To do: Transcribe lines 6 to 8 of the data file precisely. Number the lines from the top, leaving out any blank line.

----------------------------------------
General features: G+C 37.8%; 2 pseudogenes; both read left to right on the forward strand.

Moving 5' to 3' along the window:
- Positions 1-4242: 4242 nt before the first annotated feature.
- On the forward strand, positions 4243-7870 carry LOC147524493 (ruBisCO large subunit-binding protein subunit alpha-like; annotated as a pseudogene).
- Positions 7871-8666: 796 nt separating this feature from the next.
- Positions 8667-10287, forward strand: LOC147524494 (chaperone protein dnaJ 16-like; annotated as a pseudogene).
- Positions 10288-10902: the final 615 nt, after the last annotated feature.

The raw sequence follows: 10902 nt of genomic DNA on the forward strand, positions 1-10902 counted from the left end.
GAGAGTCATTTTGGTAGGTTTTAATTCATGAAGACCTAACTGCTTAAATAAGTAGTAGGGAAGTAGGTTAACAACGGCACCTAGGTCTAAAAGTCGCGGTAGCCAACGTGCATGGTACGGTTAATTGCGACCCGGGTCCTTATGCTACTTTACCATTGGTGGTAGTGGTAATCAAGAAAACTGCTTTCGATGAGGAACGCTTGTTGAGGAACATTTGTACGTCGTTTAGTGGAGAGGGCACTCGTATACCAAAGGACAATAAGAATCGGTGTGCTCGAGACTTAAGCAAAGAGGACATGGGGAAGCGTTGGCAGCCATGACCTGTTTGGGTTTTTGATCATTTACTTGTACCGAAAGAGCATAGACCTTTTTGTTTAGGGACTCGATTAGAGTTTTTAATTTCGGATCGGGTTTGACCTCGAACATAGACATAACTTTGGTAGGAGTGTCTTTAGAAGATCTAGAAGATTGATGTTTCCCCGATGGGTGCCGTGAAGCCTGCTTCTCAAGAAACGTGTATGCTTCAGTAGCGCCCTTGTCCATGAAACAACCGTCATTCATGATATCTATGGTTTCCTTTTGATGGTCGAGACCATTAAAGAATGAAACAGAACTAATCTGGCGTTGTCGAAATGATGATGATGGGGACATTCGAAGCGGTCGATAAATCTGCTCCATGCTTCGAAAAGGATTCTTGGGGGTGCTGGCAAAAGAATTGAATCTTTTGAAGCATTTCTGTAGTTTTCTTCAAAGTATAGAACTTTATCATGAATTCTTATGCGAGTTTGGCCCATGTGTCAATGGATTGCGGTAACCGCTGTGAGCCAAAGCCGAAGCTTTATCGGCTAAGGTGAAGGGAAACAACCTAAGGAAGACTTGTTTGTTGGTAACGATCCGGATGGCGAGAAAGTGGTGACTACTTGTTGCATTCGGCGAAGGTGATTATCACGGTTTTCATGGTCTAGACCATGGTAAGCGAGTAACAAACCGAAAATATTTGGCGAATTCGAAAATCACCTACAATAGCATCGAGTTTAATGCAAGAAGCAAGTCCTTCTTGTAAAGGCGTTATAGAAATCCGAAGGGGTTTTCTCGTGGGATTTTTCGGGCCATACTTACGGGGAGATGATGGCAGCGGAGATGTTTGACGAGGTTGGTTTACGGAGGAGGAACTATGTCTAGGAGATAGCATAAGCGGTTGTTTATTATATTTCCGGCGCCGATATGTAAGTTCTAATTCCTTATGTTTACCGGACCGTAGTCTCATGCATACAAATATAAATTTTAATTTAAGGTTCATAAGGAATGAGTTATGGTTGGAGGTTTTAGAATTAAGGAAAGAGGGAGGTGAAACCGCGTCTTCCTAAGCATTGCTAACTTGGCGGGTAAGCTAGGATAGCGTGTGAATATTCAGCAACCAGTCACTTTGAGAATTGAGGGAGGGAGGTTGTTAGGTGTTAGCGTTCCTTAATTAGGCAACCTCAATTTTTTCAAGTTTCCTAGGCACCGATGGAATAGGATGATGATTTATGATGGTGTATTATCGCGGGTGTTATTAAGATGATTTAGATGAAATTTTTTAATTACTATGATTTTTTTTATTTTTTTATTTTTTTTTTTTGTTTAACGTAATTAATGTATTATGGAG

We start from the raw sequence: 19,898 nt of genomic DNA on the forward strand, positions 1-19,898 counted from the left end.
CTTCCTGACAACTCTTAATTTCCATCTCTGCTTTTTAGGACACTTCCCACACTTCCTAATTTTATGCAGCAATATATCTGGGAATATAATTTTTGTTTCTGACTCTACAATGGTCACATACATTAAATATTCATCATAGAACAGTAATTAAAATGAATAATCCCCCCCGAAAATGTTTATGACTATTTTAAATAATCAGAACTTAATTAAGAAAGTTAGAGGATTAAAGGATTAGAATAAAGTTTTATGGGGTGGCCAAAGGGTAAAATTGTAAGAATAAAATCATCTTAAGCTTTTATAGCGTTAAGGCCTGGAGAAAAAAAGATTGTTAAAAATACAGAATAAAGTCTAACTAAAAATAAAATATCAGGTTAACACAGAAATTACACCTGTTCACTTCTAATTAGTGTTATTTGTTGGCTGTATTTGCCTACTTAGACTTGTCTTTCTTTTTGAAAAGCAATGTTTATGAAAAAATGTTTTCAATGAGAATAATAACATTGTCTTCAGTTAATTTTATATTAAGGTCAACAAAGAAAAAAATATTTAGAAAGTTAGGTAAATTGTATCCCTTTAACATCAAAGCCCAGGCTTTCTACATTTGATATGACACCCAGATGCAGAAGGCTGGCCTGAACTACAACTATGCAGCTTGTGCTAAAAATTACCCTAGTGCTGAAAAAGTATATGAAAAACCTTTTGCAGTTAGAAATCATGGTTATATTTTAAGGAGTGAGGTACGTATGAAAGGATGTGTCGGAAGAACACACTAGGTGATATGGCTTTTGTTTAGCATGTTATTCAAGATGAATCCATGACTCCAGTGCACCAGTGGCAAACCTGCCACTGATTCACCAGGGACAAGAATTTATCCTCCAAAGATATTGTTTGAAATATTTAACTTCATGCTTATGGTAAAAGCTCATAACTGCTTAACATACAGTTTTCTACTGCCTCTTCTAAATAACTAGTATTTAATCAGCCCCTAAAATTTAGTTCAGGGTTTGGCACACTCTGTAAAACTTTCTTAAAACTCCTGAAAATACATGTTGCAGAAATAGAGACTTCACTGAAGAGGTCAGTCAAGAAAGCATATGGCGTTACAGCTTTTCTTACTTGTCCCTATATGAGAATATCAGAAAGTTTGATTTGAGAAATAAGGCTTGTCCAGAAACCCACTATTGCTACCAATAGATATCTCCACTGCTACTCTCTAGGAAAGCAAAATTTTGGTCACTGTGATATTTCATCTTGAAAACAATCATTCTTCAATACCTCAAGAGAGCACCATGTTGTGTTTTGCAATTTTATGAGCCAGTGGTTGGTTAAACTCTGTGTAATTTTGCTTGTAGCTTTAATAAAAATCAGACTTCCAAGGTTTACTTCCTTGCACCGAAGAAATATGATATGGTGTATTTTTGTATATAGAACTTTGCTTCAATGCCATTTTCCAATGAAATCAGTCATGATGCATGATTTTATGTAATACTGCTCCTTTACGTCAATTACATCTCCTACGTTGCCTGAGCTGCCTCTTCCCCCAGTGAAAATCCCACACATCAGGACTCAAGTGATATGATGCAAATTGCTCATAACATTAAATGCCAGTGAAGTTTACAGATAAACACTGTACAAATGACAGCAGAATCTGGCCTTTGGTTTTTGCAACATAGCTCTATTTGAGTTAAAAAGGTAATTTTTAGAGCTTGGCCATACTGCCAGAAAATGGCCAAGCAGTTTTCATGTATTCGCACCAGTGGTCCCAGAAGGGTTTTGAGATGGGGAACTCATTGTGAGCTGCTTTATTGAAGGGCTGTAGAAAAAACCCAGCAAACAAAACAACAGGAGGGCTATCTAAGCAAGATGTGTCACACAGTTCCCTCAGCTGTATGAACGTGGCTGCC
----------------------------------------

- Positions 8667-10287, forward strand: LOC147524494 (chaperone protein dnaJ 16-like; annotated as a pseudogene).
- Positions 10288-10902: the final 615 nt, after the last annotated feature.

The raw sequence follows: 10902 nt of genomic DNA on the forward strand, positions 1-10902 counted from the left end.